During the draft, Ike Reese was sitting next to me. He was chosen for the Sky Chiefs, coached by Greg Luzinski and Terry Harmon. Luckily, we would get to face them later in the Camp.
So it was off to Steve Carlton field to get ready for our first game against the Mud Hens. We were greeted by our player representative, Joe. He was the Drillers’ rep last year and I was so happy to have him back. This year, the Drillers added a General Manager to the mix. Folks who sign up as GM’s at Camp are given the opportunity to help draft players and be a part of the team-building experience. Our GM this year was a lovely man named Rick. As it turned out, his son Howie would also be playing with us. This now made two father-son combos that would be on the team. I was absolutely thrilled to be a part of this, to see the joy in each other’s faces… but at the same time, not surprisingly, I experienced moments of sadness.
This is what my dad and I should have been doing.
As to be expected, I started the game at catcher. Before the lunch break, I saw Lieby who said to me, “Sarge, you ready to catch?!” I had a feeling even before Camp started I would be tabbed to take the spot behind home plate. Even though that’s not my first, or even 7th choice, I was actually looking forward to it. To be completely honest, the only thing I don’t like about catching is all the damn gear! Other than that, it’s a pretty great position… well, there is the constant strain on your knees and legs, the foul balls off you various body parts, the everlasting pain on your catching hand… OK seriously, who in their right mind says, “I want to be a catcher”?
Our opening day starting pitcher was Steely Dave. He had really nice velocity and occasionally threw a fork or drop-arm. As the game went on, we found ourselves in a pitcher’s duel. That is until the 4th inning. We pulled ahead 2-1, and in the 5th, broke out the whoopin’ sticks. Five runs on eight hits. Our star of the game, John “The Mailman” Ashcom, delivered with a big single. The floodgates opened. Five consecutive singles. The Mud Hens retaliated with one run, but we returned the favor with one of our own, courtesy of Ashy’s double. Steely Dave ran in to some trouble and was relieved by veteran Driller, Dave Mongeluzi. Dave closed the game and we started out the Camp on a high note, winning 8-4 with 14 hits. Definitely a huge improvement over last year. All of a sudden, we had the Championship Game on our minds!
How did I do? Let’s just say, I had fun watching my team win. I caught four innings and patrolled rightfield at the end. I pulled out my best Carlos Ruiz impression by fielding a squibber in front of home plate, and throwing a perfect strike to first. I didn’t have the new hockey-style masks, but the traditional backwards batting helmet/mask combo, so I’m hoping my whipping-off of the mask looked pretty cool… I’m sure it’s didn’t, but I’d like to think so.
At the plate? It wouldn’t be one of my patented batting performances if I didn’t start out the Camp with two strike outs. The first looking, of course. The third was a “broken bat” grounder to second base. Later I started taking pictures of the bat, to which Stocker threw out one of his hundreds of little sarcastic comments, this one about my “massivly shattered bat”. Yes, it really was just a tiny crack, but I don’t care.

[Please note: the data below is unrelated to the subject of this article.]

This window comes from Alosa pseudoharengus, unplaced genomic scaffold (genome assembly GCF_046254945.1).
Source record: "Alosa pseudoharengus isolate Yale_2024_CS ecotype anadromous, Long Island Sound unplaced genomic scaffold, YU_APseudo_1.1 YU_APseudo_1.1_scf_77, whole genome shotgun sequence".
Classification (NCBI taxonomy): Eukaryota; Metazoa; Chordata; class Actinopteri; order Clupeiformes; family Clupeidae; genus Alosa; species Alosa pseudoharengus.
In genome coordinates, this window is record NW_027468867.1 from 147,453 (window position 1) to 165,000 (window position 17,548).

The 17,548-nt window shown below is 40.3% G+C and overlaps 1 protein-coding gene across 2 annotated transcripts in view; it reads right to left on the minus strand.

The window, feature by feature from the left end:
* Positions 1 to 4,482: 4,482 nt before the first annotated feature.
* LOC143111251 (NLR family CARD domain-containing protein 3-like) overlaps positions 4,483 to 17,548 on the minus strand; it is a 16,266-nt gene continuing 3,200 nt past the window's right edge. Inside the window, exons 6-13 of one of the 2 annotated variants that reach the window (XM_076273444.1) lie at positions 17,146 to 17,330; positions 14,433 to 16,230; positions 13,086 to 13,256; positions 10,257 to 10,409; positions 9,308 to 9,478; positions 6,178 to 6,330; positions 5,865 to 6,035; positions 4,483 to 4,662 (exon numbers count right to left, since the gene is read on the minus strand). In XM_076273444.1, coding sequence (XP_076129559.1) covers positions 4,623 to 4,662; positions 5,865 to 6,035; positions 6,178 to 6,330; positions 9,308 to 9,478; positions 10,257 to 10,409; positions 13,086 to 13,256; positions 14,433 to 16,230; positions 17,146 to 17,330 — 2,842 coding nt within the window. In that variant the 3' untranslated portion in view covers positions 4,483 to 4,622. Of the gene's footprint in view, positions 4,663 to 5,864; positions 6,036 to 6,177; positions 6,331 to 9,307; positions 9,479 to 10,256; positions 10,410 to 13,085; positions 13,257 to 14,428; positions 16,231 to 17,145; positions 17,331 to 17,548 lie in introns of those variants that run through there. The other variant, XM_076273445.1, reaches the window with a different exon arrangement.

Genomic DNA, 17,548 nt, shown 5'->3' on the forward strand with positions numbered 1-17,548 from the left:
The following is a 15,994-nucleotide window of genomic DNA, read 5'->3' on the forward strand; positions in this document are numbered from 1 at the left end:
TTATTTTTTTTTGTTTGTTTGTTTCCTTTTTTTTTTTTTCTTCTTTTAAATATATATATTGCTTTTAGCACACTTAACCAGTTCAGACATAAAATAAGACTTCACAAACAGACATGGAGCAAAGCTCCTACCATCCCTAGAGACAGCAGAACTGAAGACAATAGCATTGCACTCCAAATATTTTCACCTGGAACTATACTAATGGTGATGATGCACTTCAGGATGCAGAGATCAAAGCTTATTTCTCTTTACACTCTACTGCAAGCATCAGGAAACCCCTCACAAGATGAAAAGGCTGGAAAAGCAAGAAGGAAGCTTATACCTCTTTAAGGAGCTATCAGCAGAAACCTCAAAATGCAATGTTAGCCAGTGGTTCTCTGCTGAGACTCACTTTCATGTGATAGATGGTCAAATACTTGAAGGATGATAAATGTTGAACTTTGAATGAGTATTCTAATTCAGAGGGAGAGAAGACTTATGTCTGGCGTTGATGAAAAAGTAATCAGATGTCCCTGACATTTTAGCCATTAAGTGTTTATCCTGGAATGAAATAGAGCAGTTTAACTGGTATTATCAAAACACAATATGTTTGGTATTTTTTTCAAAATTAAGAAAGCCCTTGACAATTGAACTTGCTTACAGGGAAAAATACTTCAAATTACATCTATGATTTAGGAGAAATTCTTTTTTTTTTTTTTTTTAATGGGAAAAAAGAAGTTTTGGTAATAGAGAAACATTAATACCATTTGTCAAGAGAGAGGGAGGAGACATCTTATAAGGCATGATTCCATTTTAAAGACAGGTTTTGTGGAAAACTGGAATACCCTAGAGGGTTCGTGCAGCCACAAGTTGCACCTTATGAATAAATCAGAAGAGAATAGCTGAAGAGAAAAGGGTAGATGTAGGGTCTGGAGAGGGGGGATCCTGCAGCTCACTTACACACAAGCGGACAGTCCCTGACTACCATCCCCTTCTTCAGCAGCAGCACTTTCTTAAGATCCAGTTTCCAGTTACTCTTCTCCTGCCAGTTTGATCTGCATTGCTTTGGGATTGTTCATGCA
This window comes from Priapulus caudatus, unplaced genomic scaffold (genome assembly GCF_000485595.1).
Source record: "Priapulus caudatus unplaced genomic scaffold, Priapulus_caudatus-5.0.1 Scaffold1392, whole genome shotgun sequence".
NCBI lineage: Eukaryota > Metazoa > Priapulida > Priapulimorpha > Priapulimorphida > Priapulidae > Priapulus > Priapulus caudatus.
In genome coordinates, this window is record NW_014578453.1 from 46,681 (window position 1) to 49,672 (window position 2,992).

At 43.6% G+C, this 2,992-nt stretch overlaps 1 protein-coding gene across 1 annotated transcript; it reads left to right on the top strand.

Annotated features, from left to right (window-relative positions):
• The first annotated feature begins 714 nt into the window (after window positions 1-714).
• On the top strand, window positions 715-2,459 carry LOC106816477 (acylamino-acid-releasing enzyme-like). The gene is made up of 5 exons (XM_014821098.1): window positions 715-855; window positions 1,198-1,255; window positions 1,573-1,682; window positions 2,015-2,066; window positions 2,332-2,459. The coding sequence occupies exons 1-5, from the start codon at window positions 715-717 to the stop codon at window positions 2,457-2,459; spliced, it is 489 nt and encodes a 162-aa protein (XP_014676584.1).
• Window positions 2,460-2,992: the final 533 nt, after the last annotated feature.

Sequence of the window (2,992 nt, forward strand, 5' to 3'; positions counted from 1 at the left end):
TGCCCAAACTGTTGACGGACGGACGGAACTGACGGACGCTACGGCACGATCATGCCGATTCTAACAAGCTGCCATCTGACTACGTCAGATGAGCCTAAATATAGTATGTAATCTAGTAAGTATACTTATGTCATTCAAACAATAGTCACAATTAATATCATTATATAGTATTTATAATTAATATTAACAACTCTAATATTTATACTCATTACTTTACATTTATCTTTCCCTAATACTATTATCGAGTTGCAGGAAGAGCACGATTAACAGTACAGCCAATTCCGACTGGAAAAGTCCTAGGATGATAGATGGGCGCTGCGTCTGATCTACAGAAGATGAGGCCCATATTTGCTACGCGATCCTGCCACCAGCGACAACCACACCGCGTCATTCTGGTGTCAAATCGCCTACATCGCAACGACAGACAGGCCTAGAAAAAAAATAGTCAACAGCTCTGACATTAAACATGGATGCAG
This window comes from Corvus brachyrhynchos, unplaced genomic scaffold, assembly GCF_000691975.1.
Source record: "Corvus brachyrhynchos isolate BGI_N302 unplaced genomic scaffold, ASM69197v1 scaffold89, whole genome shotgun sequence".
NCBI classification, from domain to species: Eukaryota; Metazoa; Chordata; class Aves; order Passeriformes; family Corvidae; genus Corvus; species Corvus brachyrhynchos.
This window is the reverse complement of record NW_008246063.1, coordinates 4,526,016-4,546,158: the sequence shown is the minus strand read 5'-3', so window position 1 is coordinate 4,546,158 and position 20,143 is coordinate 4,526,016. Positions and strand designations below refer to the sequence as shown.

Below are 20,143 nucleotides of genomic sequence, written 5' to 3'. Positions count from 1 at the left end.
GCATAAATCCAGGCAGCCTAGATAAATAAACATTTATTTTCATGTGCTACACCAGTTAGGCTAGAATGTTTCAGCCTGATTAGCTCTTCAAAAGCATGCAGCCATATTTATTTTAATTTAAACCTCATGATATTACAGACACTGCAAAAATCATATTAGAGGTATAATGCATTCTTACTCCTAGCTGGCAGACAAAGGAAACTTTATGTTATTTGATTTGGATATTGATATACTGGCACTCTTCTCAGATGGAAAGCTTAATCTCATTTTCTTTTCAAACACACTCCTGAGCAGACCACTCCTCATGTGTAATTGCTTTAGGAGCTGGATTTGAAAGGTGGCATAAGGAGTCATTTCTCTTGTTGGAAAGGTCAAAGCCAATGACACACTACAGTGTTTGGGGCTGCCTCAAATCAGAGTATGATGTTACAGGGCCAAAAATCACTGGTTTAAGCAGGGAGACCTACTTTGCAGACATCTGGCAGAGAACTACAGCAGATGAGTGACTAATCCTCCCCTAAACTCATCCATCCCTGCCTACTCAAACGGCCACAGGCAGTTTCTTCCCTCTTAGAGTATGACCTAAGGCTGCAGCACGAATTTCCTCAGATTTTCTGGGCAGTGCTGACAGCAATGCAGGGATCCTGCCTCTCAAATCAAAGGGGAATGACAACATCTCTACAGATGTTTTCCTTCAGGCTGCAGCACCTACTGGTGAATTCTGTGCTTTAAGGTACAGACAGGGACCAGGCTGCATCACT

As if the day couldn’t have ended better, we followed the most amazing sunset all the way back to the hotel. Unlike last year, the warmer weather and clear skies created absolutely stunning scenes of natural beauty each day on our return trip. Every night looked like a painting filled with the most vibrant of reds and oranges. I wanted to take pictures on the bus, but this was the one time I just wanted to take it all in. I waited until I got back to the hotel to capture the last moments of the day.
The night ended with the Bull Session. All the Legends gathered, took questions from the audience, and told stories of their playing days. This is just another opportunity for some good-naturing ribbing on each other. Rick, our team’s GM, got up to ask a question, but before he could, made a nice gesture that would end up backfiring on him. He had procured himself a couple bottles of wine from the Phan wine and cheese tasting a couple hours before. Rick, who is a big lover of wine, had opened a bottle for us at dinner. He told Larry Andersen that he would like to give him some as he knew he loved wine. The problem was, there about a half a glass left. He brought up the red and an unopened bottle of white dessert wine. Well this just caused all sorts of “you got to be kidding me?!”-type of responses. Larry proceeded to down the remaining wine like the champ that he is.
Rick was sure to be called up tomorrow morning in Kangaroo Court.
There were many great quotes from the Legends, but my two favorite came from, not surprisingly, members of the ’93 Phillies. A Camper had asked Terry Harmon about playing in Connie Mack Stadium, as he was the only Phillie there to do so. John Kruk blurted out, “He played when the managers wore suits!” Classic.
The last came from Mickey Mornadini, who ended the session with a story about former Phillies pitching coach and Brooklyn Dodger, Johnny Podres. In 1993, Danny Jackson was pitching in Cincinnati. Jackson was giving up a lot of homeruns, and in turn, the stadium would set off fireworks. Needless to say, it was like the 4th of July. Podres walks out to talk to Jackson. When Danny asked Johnny, “What the hell are you doing here?”, Podres responded, “I’m just giving time for the fireworks guy to reload.”
And with that, we retired to the bar, yada yada yada, it was a helluva day.
After going through the usual rigmarole of checking in baggage, shuffling through security, removing my belt, shoes, etc., then putting back on said belt, shoes, etc., I finally was able to relax and get something to eat inside the JetBlue terminal at J.F.K.. The first thing I notice is the song playing over the speakers in the food court: John Fogerty’s “Centerfield”. Last year when I arrived at Tampa International, I had a similar experience with The Verve’s “Lucky Man”. That really set the tone for that particular Camp: emotional, sentimental, and a sense of life returning to normal with Camp being the perfect end to my year.